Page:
Medical research produces new and amazing discoveries on an almost daily basis. These discoveries take place in any number of areas of research, but they occur at the cellular and molecular levels. For example, a new protein is discovered or the role of a previously discovered protein is elucidated or a disease is found to be linked to a genetic element. Very rarely does an anatomical discovery make the news. But in a recent paper in Nature a link between the lymphatic system and the brain was reported by researchers from Jonathan Kipnis' lab at the University of Virginia. The complete separation of the lymphatic system and the brain has been anatomical dogma for quite some time.
Besides draining excess fluid from tissue, lymphatic vessels carry immune cells throughout the body. For decades, researchers had assumed that the lymphatic system stopped short of the brain. The blood brain barrier (BBB), which prevents the exposure of the brain to many compounds, (toxins, drugs, bacteria etc.) and separates it from the normal immune system, has always believed to provide "immune privilege" to the brain, exempting it from normal immune surveillance. While limiting the body’s ability to clear pathogens, immune privilege was thought to avoid inflammatory swelling of the brain within the rigid skull.
|Old and New Representations of the Lymphatic System. Credit: University of Virginia Health System.|
The discovery originated when Dr. Antoine Louveau, a researcher in Kipnis' lab, mounted the membranes, known as meninges, that cover mouse brains on a slide. In the dural sinuses, which drain blood from the brain, he noticed linear patterns in the arrangement of immune T-cells indicating lymphatic vessels. The trick to observing the vessels was to apply fixative to the brain meninges within the skullcap prior to dissection rather than afterward as one would normally do. Subsequently the vessels have been observed in live animals confirming their function.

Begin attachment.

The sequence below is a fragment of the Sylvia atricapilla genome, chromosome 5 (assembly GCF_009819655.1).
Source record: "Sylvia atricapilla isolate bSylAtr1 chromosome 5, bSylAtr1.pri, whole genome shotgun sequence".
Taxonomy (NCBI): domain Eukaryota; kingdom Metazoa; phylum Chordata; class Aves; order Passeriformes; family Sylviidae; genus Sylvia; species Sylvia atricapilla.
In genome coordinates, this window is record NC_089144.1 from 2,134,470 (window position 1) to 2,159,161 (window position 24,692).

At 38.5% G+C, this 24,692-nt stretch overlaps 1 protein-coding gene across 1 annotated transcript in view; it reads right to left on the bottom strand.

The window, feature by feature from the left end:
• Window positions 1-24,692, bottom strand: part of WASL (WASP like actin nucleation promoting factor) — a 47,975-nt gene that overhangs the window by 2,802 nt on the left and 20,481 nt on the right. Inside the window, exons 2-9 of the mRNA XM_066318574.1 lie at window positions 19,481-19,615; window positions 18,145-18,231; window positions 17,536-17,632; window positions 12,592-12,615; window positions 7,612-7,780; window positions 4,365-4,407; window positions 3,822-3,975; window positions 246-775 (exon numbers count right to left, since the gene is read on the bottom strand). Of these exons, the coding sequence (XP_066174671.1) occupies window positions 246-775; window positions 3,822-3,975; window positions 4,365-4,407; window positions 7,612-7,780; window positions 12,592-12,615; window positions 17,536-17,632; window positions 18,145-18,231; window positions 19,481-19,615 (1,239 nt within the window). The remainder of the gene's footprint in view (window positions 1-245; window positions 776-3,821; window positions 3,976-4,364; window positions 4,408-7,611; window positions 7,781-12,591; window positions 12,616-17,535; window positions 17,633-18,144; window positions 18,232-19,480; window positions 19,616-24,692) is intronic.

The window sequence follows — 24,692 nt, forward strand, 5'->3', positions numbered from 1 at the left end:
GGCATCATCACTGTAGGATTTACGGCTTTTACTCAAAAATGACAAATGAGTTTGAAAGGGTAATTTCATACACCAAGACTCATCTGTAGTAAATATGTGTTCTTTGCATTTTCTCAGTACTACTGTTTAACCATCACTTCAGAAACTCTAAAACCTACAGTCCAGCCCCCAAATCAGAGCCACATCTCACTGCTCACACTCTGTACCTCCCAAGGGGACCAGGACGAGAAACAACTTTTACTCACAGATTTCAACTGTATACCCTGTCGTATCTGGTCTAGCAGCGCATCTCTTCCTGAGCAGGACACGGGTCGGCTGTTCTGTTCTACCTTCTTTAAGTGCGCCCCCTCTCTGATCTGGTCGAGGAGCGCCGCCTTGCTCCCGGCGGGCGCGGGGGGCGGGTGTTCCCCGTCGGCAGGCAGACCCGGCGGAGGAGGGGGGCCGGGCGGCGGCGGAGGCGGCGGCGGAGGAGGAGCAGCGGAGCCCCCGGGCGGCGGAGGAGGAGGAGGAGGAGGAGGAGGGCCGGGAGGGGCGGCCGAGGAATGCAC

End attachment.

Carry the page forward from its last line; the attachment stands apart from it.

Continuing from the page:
These findings begin to explain some poorly understood links between disorders such as autism and gastrointestinal problems in children or neurological diseases like multiple sclerosis and Alzheimer's being linked to changes in immune system function, and autoimmune diseases of the gut, such as Crohn’s disease correlating with psychiatric illness.
The reason I found this discovery intriguing is because I have a number of friends that have been diagnosed with multiple sclerosis (MS). MS is known to be an example of the immune system attacking the brain, although the reasons are poorly understood. The discovery that lymphatic vessels link the brain to the immune system could transform our understanding of how these attacks occur, and what could stop them.
With all the advances that have been made over the years in biomedical science one almost wonders what is left to discover at the macroscopic level regarding human anatomy. To have a discovery such as this makes you realize that there is still a great deal that we don't understand about the human body. It’s not every day when these types of discoveries are made and dogma needs to be rewritten. To quote Kevin Lee, PhD chairman of the UVA Department of Neuroscience, "They'll have to change the textbooks".
References: Louveau A, Smirnov I, Keyes TJ, Eccles JD, Rouhani SJ, Peske JD, Derecki NC, Castle D4Mandell JW, Lee KS, Harris TH, Kipnis J. Structural and functional features of central nervous system lymphatic vessels. Nature. 2015.
By: BioTek Instruments, Paul Held, PhD., Laboratory Manager